There is considerable hostility to refugees and asylum seekers with many stories in our tabloid newspapers of such people abusing the system.  People are led to believe that hoards are arriving here and living in hotels by the seaside and costing the country huge sums of money.  The reality is the UK has only 1% of the world’s refugees and has received around 3% of asylum claims made in the EU.

The event is FREE but there will be a parting collection.

A review by The Cambridge Student of an earlier performance.


If you live in the Salisbury area and are interested in joining us you would be very welcome.  If you can come to this event, several group members will be about so just make yourself known.  It is free to join the local group.  Details of other activities will be on this site and on Facebook and Twitter – salisburyai.


Talk by someone who escaped from the hermit state of North Korea

Jihyun Park. Picture: Right to Remain

This Thursday 16th March Jihyun Park who managed to escape the closed country of North Korea will be giving a talk at the Five Rivers Leisure Centre, Hulse Road starting at 7:30 pm.  Ji has led an incredible life having managed to escape the prison state of North Korea to China.  In China she was trafficked and entered into a forced marriage.  She worked more or less as a slave in China and was subsequently arrested and returned to North Korea where she was sent to a labour camp.  She escaped again and now lives near Manchester.

North Korea is seldom out of the news these days with missile launches into the Sea of Japan and the murder of Kim Jong-un’s half brother in Malaysia.  But the human rights situation in that country is dire and people live in situations of great adversity.

The event is free and there is a departing collection to help with our expenses.


See our video on North Korea

Flyer for the talk


Group hosts a showing of refugee film Fire at Sea

On Friday 3rd February the group hosted a showing of the film Fire at Sea in the Arts Centre in Salisbury.  This film won the Golden Bear award at the Berlin film festival and tells the story of immigrants seeking to reach Europe, in this case the island of Lampedusa.  There are in effect two parallel story lines: one involving a small boy of around 12 who spends his time, with a friend, making and shooting a catapult and on his father’s fishing boat.  The other involves the immigrants packed onto boats bobbing about for days in the Mediterranean in their desperate efforts to reach Europe.  Some die of dehydration and others get burned by diesel fuel splashes as they refill the engines.  These burns can be serious and even fatal.  There are harrowing scenes of bodies being retrieved from the boats.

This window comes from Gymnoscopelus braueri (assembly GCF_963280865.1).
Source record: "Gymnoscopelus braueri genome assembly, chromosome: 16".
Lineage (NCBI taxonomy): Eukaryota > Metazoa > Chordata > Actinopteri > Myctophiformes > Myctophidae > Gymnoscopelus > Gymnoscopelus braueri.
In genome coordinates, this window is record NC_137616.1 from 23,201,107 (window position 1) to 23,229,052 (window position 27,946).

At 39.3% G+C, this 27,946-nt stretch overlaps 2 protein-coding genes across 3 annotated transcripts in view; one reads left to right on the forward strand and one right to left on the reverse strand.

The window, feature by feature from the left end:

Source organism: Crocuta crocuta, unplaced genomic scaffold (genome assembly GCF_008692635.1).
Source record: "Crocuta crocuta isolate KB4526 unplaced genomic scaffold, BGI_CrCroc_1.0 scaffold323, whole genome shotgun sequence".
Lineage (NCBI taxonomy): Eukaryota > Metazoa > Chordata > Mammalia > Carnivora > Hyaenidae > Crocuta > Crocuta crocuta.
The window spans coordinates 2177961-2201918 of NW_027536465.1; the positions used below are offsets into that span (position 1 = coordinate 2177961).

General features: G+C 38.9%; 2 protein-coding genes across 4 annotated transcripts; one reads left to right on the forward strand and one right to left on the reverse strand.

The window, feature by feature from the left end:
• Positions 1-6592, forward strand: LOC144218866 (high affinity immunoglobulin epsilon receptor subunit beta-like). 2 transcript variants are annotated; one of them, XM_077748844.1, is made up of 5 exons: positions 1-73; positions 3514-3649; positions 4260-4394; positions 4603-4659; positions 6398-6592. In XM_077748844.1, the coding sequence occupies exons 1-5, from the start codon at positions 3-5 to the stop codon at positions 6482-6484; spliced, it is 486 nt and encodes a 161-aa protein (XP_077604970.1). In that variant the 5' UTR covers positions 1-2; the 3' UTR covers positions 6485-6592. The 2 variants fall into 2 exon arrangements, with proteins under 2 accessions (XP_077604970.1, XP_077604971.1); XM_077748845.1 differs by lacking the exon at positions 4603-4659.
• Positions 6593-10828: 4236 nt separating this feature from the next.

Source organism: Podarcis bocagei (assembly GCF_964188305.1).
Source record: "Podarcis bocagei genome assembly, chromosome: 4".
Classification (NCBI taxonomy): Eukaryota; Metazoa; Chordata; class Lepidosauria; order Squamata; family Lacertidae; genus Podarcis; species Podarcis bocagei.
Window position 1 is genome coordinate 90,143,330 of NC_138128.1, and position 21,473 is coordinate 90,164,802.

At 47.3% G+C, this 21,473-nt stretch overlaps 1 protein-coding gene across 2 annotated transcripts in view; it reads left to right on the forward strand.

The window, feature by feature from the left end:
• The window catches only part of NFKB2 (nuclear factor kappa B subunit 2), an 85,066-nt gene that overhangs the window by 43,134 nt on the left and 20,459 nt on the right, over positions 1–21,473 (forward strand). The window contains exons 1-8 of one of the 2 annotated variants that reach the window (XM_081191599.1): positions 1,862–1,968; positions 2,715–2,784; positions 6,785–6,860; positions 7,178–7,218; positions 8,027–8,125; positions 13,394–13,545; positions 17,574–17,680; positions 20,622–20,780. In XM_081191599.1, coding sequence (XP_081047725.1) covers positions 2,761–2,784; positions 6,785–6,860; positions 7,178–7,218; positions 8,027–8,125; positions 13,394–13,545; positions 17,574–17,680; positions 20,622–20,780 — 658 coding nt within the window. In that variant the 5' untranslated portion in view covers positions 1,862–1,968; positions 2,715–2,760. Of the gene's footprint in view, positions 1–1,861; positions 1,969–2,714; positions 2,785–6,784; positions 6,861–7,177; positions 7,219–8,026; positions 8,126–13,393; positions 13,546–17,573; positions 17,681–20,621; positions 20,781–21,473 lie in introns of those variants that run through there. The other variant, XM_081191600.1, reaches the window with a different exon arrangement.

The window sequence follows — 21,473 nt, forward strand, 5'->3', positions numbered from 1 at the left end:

Picture: Spindle magazine

The feature of the film is that the two stories never overlap.  The islanders carry on their lives completely divorced from the drama that is taking place in the sea around them and in the holding centre where the immigrants are looked after.  The doctor is featured who is involved with vetting the immigrants and speaks matter of factly about the dire state of their health and how some of them die.  He is then shown treating the boy who is concerned about his breathing difficulty, which we are led to believe is imaginary.  These two contrasting scenes seem to sum up the theme of the film.